Thomas Waters: Dams create discontinuity and destruction up and down stream

”When today a new dam is proposed, river advocates may first feel their rage against the loss of the river section that will be inundated.  A reach of a beloved river will be lost—a river no more.  But much more that the inundated reach is lost—upstream, downstream, laterally.  In the first place, the dam—a discontinuity—creates a break in a line, an obstacle not only to water, but also to plants and animals that evolved to benefit from the river’s original continuity.

Laterally, the destruction of a wide, spreading still water destroys immense riparian habitats.  Plan succession is changed in its rate and quality.  Terrestrial land migrations across or along the riverway may be blocked.  Human use of the valley—what’s left of it —  may increase greatly, resulting in overuse.  Downstream, the river is a new stream for a long way.  All aquatic plants are changed. Water temperatures may be lowed or elevated drastically, completely altering the thermal habitats of fish and invertebrates.  Endemic species may be extirpated to extinction…. The food supply to fish and invertebrates in the downstream reach is converted to a resource totally different.  Food available to fish then becomes dependent upon the output of zooplankton and sludge worms from the reservoir.  Rather than an undimmed community of mayflies and caddisflies.  Furthermore, all streambed organisms become subject to unpredictable flows for the dam.

When sediment is deposited in the reservoir, clear water is released through the dam.  In a river that used to carry a suspended sediment load, the clear water may be just as much a detriment to the stream as it may seem an improvement to our own eyes.  Ironically, clear water has a greater capability to erode, pick up, and carry off new sediment form the river bad and banks (and deposit it farther downstream!)It is called “hungry water”, and the result is an increased erosion of the river’s natural floodplain and riparian zones.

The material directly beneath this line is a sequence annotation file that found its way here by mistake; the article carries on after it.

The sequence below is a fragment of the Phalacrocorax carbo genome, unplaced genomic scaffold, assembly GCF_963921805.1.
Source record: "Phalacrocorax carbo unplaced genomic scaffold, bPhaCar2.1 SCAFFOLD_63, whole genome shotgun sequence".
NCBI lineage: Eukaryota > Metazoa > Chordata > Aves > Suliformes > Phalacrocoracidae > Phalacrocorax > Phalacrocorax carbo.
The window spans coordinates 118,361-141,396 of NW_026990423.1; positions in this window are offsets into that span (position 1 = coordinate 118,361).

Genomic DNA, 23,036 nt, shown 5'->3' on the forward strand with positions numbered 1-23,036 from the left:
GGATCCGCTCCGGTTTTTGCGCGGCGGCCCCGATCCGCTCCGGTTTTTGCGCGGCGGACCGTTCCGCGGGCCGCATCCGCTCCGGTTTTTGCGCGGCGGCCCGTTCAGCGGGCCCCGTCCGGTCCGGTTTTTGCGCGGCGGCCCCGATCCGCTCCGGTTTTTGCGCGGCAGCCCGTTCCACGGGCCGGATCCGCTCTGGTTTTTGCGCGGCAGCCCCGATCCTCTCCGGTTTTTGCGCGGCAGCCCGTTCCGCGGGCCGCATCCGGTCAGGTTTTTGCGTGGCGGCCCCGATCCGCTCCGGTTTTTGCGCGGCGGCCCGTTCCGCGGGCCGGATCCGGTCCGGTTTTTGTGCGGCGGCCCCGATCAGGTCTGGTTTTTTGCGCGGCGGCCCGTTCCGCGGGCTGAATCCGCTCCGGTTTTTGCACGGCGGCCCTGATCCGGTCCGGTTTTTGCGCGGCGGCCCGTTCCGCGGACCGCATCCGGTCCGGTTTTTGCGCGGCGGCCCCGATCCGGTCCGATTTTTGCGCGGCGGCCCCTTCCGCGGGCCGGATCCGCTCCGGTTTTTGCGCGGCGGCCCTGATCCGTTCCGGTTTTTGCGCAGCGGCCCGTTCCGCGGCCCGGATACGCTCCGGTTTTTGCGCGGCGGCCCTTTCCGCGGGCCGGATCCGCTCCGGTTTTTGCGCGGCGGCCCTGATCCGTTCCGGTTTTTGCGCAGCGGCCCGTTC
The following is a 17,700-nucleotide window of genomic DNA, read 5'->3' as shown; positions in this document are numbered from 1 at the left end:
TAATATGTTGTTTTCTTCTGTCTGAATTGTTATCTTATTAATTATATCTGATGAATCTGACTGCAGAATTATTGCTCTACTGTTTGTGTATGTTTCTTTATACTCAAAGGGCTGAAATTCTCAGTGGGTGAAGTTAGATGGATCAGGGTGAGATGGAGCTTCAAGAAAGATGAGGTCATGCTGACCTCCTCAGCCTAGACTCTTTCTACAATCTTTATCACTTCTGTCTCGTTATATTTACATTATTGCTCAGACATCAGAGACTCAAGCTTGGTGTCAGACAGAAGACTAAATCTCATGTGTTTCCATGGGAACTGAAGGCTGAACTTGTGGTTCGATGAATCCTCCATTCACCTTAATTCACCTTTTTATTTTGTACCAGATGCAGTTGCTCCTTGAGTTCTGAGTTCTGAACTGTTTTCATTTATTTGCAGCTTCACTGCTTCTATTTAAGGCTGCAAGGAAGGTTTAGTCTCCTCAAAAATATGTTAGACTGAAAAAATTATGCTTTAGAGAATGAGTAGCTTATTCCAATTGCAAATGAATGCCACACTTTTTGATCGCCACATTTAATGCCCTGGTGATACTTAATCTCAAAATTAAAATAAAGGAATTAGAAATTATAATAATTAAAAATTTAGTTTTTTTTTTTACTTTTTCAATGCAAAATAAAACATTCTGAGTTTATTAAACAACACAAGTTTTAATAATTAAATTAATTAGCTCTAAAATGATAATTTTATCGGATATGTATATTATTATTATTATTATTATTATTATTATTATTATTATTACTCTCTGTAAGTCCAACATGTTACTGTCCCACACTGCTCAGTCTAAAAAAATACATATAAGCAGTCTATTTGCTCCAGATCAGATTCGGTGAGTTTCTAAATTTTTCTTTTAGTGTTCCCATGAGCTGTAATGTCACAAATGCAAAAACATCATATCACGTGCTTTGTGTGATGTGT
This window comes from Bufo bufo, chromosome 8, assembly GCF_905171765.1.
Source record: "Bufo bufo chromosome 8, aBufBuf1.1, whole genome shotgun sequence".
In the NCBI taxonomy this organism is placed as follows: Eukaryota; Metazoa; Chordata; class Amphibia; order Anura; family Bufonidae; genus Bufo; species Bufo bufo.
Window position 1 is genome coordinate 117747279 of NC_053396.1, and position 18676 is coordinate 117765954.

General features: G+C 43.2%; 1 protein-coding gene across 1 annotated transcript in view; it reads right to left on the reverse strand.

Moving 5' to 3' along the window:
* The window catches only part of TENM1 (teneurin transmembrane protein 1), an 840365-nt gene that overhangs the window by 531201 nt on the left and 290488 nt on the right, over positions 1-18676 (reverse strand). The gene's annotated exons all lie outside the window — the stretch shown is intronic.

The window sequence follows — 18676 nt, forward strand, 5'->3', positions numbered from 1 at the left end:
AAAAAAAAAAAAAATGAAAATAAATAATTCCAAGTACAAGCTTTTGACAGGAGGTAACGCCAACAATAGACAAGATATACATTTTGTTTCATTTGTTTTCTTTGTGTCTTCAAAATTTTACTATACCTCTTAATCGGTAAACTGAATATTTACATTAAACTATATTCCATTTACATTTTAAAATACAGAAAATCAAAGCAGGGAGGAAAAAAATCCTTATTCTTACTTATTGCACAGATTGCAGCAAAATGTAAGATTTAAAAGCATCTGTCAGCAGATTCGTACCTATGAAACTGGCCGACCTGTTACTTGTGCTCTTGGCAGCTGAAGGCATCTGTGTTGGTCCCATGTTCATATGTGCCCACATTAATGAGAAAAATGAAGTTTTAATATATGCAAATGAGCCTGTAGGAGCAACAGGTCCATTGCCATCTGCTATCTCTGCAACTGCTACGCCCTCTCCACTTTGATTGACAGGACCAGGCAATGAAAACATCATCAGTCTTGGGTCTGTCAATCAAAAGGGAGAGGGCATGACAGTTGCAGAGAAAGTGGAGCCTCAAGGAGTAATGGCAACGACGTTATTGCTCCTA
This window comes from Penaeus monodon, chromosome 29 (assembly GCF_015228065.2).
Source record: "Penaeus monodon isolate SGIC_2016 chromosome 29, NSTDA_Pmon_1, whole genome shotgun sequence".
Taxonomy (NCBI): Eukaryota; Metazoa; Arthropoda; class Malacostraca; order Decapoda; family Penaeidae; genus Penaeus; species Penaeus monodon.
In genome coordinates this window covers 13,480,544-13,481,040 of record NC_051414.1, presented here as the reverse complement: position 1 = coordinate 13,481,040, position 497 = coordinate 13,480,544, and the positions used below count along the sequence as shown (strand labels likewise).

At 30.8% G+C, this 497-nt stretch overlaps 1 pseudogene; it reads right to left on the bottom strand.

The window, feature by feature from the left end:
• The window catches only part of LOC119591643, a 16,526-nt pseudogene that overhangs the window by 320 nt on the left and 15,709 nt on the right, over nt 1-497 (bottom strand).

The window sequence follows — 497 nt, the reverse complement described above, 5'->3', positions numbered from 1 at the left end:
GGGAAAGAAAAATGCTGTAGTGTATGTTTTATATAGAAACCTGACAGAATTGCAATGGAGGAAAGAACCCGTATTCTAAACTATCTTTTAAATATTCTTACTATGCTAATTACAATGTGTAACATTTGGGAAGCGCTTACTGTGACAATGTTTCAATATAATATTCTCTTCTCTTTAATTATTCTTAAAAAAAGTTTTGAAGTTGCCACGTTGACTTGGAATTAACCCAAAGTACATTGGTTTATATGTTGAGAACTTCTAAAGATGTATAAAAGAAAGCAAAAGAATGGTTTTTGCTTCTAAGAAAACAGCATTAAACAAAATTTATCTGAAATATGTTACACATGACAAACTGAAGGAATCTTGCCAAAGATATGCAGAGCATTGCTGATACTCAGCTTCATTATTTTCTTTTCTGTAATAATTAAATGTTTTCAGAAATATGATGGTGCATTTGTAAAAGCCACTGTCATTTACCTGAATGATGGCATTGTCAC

Streambeds are eroded to lower elevations, dropping local water tables.  Even upstream, streambed erosion is increased due to upstream migration of the “head cut” (the point where the river flow “falls” into the reservoir) — destroying riffles, pools, and other streambed and bank covers.  Biodiversity — upstream, downstream, and alongside — is lost.  Quite apart for the drowned streams beneath still waters, dams are losers.”

Source:  Wildstream— A Natural History of the Free-Flowing River, Thomas F. Waters, 2000

CED’s error– mistake or pernicious perfidy?

On March 15th, reporter Ken De La Bastide of Anderson’s The Herald Bulletin noted that the Anderson Corporation for Economic Development had wrongly claimed on its pro-reservoir website that the Delaware Tribe is in support of its planned reservoir.  Here is the piece:


Mounds Lake support?

A check of the MoundsLake website showed a listing of business and professional support for the proposed reservoir in Anderson that would extend eastward into DelawareCounty.

Listed as supporters of the proposal were: The Anderson Madison County Visitors and Convention Bureau; the Anderson Madison County Association of Realtors; and the Madison County Chamber of Commerce.

Those organizations should not be considered a surprise. Also listed is the Onward Alliance and the Delaware Tribe of Indiana.

The city of Anderson is named after Chief Anderson of the Delaware tribe, who located in the area in the late 1700s.